Empathy is the ability to understand and share the feelings of another with informal chemistry. Music has shown to activate many areas of the brain, including that which helps us to understand what others are thinking and feeling. This is empathy which strengthens our perceptions of social cohesion, but not all empathy looks and feels the same.
In 2013, Stefan Koelsch, Freie University Berlin, described in his research, how music impacts our ability to connect with one another by impacting brain circuits involving empathy, trust and culture with each one having is own brain network. This explains how it has survived in every culture in the world because it is such a powerful social magnet.
Making music involves coordinating efforts, especially if we want to produce a pleasing sound. Keeping the beat or harmonizing releases endorphins in the brains explaining why we get warm feelings when we make music together. This affects our ability to trust and act generously towards others energizing social connections.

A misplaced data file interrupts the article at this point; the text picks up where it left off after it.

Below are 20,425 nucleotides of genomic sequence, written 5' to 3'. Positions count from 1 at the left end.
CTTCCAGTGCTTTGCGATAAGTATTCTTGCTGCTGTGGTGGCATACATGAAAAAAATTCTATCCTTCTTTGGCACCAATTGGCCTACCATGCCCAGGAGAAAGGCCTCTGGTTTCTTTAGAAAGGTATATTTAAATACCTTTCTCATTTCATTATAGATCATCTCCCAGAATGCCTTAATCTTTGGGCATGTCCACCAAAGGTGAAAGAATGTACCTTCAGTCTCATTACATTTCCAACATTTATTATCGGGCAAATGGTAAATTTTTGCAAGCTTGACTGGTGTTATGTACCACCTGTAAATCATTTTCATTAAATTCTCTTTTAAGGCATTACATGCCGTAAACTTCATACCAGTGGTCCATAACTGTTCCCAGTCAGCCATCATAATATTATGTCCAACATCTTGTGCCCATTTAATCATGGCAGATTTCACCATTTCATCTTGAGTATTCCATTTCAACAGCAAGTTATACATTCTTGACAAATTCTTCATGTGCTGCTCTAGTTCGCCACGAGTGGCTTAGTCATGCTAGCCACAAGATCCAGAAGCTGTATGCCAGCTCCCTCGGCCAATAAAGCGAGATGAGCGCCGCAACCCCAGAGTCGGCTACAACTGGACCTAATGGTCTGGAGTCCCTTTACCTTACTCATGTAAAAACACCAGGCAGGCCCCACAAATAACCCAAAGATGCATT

Researchers have found that listening to soothing music a day after surgery released Oxycontin in the body.
Koelsch also discovered that when humans are told they are listening to music composed by a human and not a computer, the cortical level network lights up. This suggests we also process trying to understand the 'intent of the musician and what is being communicated'. So when music is sometimes performed at a very high speed, the intent and text of the intention and meaning could be lost.
Studies have found that social cohesion is higher in groups when people listen to similar music. It points to music's potential to act as a 'social glue' that binds people together. Music acts much like a language but instead of words and ideas, it communicates 'emotions and intent'.
So music can be passed on from generation to generation creating a sense of continuity, values and loyalty to one's community. The Haida and many First Nations have managed to do this!